Geopolitical Risk

Malaysia Country Report

Country Report Dec 2023

Country Risk Report – December 2023

GDP (2021)

$4.23 trillion
$33,815.30 per capita – 1% growth

State Department Travel Advisory Level

Level 1 – Exercise Normal Precautions

Corruption Index Score (2022)


Anti-Money Laundering/Terrorist Financing

FATF Member

Property Rights Index


Freedom House Ranking


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Country Risk Report – December 2023

GDP (2022)

$447.03 billion – $13,380 per capita – 4.5% growth

State Department Travel Advisory Level

Level 1 – Exercise Normal Precautions

Corruption Index Score (2022)


Anti-Money Laundering/Terrorist Financing

FATF Member

Property Rights Index


Freedom House Ranking

Partly Free


Infortal Worldwide Geopolitical Risk Summary  

Malaysian business culture is affected by the country’s ethnic diversity and racial tensions. The political proximity and connectedness of certain companies within the country exacerbate this.

Prime Minister Anwar Ibrahim’s unity government seeks to soothe tensions despite lingering difficulties. Firms must take special care to navigate the racial politics within Malaysia’s business culture and to reduce liability.  

Malaysia’s position in Southeast Asia affords it special proximity to regional growth centers in China, India, and Australia. Due to rising tensions with China, Malaysia’s economy remains exposed to negative externalities in the event of open conflict involving China. Malaysia can prove an attractive alternative to China, but there are industry-specific regulations and hiring requirements that interested business owners and investors should expect to follow.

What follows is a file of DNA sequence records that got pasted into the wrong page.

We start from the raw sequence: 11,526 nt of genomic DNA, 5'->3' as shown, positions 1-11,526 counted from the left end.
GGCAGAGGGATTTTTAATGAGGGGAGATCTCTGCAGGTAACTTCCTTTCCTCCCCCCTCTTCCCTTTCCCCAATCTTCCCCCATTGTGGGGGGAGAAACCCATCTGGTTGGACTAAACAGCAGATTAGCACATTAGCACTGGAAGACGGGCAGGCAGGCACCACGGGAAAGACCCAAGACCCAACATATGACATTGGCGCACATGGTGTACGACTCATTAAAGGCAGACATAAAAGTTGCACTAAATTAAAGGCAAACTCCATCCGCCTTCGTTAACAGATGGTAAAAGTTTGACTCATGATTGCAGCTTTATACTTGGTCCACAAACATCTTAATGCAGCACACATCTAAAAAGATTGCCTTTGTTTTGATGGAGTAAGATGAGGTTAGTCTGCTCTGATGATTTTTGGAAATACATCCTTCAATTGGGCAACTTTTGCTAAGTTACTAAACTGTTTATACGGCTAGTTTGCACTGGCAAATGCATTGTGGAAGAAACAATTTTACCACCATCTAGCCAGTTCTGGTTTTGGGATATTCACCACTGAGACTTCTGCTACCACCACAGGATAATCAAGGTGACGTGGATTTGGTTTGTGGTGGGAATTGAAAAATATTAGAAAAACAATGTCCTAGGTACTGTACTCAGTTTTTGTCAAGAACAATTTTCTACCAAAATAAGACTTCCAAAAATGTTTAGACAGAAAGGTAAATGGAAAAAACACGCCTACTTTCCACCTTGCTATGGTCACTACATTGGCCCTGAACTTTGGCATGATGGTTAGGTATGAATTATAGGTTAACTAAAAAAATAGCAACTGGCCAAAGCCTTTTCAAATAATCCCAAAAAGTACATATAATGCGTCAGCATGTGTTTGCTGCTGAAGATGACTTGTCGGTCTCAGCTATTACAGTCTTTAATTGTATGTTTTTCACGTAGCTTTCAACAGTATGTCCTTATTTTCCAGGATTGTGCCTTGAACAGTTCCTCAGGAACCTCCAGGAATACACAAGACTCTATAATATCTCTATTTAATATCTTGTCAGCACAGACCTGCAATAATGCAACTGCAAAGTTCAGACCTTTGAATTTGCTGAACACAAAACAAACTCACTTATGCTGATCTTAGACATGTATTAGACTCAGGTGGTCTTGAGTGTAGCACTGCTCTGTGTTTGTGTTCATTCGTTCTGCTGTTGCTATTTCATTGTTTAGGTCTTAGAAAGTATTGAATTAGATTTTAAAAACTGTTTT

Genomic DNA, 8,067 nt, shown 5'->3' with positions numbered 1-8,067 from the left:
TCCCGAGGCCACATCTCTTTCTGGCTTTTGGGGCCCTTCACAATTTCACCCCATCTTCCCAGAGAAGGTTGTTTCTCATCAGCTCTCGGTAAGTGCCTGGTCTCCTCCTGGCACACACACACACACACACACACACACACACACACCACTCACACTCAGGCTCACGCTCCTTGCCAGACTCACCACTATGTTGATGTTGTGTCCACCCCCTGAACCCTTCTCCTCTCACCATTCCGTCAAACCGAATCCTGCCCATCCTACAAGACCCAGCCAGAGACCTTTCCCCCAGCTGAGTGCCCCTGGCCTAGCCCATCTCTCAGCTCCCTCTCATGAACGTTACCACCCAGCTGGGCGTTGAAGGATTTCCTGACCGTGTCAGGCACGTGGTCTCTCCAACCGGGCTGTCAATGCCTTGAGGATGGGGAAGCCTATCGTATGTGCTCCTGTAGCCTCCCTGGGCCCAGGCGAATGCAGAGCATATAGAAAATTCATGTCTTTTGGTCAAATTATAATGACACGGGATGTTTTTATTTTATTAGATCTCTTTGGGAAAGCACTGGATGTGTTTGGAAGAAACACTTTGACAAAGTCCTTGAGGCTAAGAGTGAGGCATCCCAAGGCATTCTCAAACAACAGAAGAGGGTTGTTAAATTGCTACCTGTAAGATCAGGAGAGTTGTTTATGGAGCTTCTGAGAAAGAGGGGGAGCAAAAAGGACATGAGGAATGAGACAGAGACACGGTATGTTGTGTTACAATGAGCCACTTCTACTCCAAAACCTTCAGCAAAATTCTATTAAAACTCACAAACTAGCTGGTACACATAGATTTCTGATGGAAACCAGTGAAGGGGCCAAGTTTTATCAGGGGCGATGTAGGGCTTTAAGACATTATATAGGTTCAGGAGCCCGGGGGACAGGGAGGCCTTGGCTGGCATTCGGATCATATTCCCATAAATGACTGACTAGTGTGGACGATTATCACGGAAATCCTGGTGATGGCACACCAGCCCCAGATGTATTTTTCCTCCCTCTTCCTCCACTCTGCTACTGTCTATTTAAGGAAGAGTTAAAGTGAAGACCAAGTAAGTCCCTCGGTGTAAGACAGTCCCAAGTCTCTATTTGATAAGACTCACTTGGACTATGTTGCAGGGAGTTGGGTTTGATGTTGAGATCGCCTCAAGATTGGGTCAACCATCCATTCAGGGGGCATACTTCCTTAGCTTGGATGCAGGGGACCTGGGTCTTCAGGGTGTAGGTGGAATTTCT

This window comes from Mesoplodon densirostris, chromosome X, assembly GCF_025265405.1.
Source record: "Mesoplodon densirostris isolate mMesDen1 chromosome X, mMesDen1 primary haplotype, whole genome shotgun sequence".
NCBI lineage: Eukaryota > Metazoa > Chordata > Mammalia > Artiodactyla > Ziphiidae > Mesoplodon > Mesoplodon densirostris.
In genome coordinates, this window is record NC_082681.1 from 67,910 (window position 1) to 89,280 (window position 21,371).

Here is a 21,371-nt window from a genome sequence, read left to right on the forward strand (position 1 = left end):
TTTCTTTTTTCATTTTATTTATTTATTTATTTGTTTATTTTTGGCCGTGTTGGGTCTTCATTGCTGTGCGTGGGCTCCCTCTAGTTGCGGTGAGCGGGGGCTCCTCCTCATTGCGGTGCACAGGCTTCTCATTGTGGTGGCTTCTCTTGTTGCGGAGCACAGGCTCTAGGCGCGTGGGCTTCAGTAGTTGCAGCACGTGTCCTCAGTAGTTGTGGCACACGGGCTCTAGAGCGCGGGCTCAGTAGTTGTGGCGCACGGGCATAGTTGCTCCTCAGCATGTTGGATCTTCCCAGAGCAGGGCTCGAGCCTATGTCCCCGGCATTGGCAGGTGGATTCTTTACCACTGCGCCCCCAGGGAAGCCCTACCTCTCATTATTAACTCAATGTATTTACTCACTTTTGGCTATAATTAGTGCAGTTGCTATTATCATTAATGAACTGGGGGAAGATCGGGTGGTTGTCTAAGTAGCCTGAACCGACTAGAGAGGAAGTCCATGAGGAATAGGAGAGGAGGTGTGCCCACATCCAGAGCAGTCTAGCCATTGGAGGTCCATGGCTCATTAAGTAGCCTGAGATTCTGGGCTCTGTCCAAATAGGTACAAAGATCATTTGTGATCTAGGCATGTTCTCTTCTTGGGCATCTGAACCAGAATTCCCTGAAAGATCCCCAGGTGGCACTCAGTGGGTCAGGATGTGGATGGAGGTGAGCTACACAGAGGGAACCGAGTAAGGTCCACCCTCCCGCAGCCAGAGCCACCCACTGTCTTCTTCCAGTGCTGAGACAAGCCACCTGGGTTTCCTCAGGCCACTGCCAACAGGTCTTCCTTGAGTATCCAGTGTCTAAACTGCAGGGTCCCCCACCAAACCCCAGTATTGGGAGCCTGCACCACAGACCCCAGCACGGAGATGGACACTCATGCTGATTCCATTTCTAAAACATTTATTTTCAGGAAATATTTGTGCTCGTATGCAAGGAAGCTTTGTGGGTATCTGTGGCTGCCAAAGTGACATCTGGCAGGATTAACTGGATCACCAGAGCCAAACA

Political Update 

The structure of the Malaysian government is a federal parliamentary constitutional elective monarchy. There is a monarch, the Yang di-Pertuan Agong, who is both the head of state and head of Islam in Malaysia. The Agong position rotates via election by the sovereigns of each state in Malaysia. The head of government is the Prime Minister, elected by multiparty parliamentary elections.

It is difficult to separate politics from ethnic tensions in Malaysia. The cultural makeup of Malaysia spans ethnic and religious groups, where about 60% of the population is Malay/indigenous (called Bumiputera), about 25% are Chinese, and about 7% are Indian. The divide was intentional while Malaysia was still a British colony; Chinese and Indians were brought to the country under the British belief that Malaysia would be easier to control. 

Immediately following his election in November 2022, Prime Minister Anwar Ibrahim’s focus has been on dismantling the corruption that has plagued Malaysian politics for some time. Malaysia is still recovering politically from a major scandal a decade ago, where Malaysia’s sovereign wealth fund was found to have been embezzled of billions of dollars from numerous local and international actors. Prime Minister Ibrahim has campaigned against corruption since the 1990s and has even been incarcerated multiple times as a retaliatory tactic.

In 2022, Prime Minister Ibrahim created a “unity” government to claim power, an unusual ruling coalition called Pakatan Harapan, teaming up with the United Malays National Organization (UMNO) to form a legislative majority. Partnering with UMNO, who have perpetrated the corruption Prime Minister Ibrahim seeks to cleanse, has lost some support and allies but remains in power.


Economic Update